X-ray inspection machine debuts at productronica

1st November 2019
Posted By : Mick Elliott
X-ray inspection machine debuts at productronica

A compact, lightweight, inline 3D-CT automated X-ray inspection machine, the 3Xi-M110, for inspection of printed circuit board assemblies (PCBAs) will be demonstrated at productronica in Munich (November 12-15) by Saki Corporation. The 3Xi-M110 reduces the dose and exposure to X-rays during inspection and features new soldering quality inspection functions for PCB assembly applications.

This X-ray inspection system ensures the quality of hidden solder joints for bottom-electrode packages, such as BGAs, LGAs, and QFNs, which are found in advanced embedded devices, telecommunications, and automotive products.

Saki's Planar Computed Tomography (PCT) provides precise volumetric measurements and shape reconstruction to find voids, head-in-pillow (HiP), and other defects that are extremely difficult to identify.

The 3Xi-M110 hardware platform is 1,380mm wide and weighs 3,100kg, making it 40% lighter and reducing its footprint by 25% over its predecessor. Manufacturing floorspace is saved, it's easy to install, and production-line operation is significantly improved.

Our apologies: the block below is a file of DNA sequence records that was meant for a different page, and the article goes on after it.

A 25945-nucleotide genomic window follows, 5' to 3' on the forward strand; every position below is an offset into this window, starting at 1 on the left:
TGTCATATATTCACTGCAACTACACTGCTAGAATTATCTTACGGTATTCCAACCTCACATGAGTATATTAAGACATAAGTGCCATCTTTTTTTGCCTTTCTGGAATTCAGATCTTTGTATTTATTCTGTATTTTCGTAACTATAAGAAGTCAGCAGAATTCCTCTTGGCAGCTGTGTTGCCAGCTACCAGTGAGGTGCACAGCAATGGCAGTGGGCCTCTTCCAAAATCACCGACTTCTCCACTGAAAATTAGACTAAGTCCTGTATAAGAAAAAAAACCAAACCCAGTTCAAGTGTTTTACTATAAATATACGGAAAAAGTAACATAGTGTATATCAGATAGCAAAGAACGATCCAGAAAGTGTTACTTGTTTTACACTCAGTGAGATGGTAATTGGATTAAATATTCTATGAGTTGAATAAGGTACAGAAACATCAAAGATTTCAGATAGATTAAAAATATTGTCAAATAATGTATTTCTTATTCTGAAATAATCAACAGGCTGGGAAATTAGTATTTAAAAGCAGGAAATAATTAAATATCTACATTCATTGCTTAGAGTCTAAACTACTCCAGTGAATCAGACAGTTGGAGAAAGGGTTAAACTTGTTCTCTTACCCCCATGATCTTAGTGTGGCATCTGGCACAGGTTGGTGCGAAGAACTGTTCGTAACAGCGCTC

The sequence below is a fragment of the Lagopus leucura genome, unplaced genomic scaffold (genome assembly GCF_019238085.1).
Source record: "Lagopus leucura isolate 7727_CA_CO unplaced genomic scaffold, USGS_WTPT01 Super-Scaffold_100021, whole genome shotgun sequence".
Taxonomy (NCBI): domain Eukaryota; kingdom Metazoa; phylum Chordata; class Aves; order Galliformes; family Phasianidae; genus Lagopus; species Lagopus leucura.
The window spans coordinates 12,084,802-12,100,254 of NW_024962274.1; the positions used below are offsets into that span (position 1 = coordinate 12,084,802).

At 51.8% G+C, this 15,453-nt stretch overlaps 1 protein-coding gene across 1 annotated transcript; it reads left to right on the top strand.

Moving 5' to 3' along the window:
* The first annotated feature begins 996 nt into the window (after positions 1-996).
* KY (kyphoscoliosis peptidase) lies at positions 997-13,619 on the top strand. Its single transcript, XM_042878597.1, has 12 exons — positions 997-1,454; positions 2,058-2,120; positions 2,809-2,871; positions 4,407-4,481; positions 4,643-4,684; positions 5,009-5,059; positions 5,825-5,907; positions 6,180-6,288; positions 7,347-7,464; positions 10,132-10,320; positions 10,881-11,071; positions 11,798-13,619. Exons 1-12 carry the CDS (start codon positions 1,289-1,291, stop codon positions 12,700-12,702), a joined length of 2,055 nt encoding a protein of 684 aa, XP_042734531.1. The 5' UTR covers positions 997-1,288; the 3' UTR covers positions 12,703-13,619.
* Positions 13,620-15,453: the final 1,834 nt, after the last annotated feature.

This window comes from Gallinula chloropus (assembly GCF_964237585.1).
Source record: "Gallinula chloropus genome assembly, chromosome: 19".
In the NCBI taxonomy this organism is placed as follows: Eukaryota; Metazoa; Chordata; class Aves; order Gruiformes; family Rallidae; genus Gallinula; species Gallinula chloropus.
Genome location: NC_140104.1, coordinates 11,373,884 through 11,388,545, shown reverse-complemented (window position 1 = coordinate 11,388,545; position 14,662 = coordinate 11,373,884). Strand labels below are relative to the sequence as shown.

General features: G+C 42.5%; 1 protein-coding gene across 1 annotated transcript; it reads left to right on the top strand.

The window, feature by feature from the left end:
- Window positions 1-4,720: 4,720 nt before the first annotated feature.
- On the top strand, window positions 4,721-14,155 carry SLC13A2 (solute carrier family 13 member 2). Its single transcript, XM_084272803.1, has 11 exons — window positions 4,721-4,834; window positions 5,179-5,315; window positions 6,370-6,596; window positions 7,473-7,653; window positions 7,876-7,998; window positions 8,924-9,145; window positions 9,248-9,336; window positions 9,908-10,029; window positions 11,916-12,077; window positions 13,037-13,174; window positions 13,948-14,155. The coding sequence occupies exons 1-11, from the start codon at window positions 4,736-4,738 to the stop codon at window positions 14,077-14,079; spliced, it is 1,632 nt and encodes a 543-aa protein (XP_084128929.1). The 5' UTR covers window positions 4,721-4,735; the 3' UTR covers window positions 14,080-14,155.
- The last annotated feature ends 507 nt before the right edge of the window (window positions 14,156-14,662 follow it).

Although the cast iron frame is lighter in weight, it maintains the rigidity needed for stable operation and accuracy, while the imaging range has been optimised to handle board sizes up to 360 x 330mm (W x L).

For larger 360 x 510mm (W x L) boards, 2-step image capture is available.

The 3Xi-M110 delivers speed and accuracy by utilising a double motor-driven system equipped with a high-precision linear scale manufactured by Magnescale to optimise power and precision.

An enhanced PCT technology algorithm improves image capture speed by 30%, reducing production-line takt time.

One of the most significant features of the new system is Saki's X-ray tube, which can reduce X-ray exposure up to 70% by powering on the X-rays only at the moment of image capture.

An exposure dose simulator allows the user to monitor the radiation dose.

Based on that information, the method and magnification for releasing the X-rays can be set.

The new X-ray tube design does not require periodic maintenance or spare parts, and the built-in monitoring system reports when the tube needs replacing. "In the automotive and communications industries, where quality assurance is important, the effectiveness of high-precision, high-quality PCB X-ray inspection has become critical," said Masahide Iino, director and head of the sales division of Saki Corporation.


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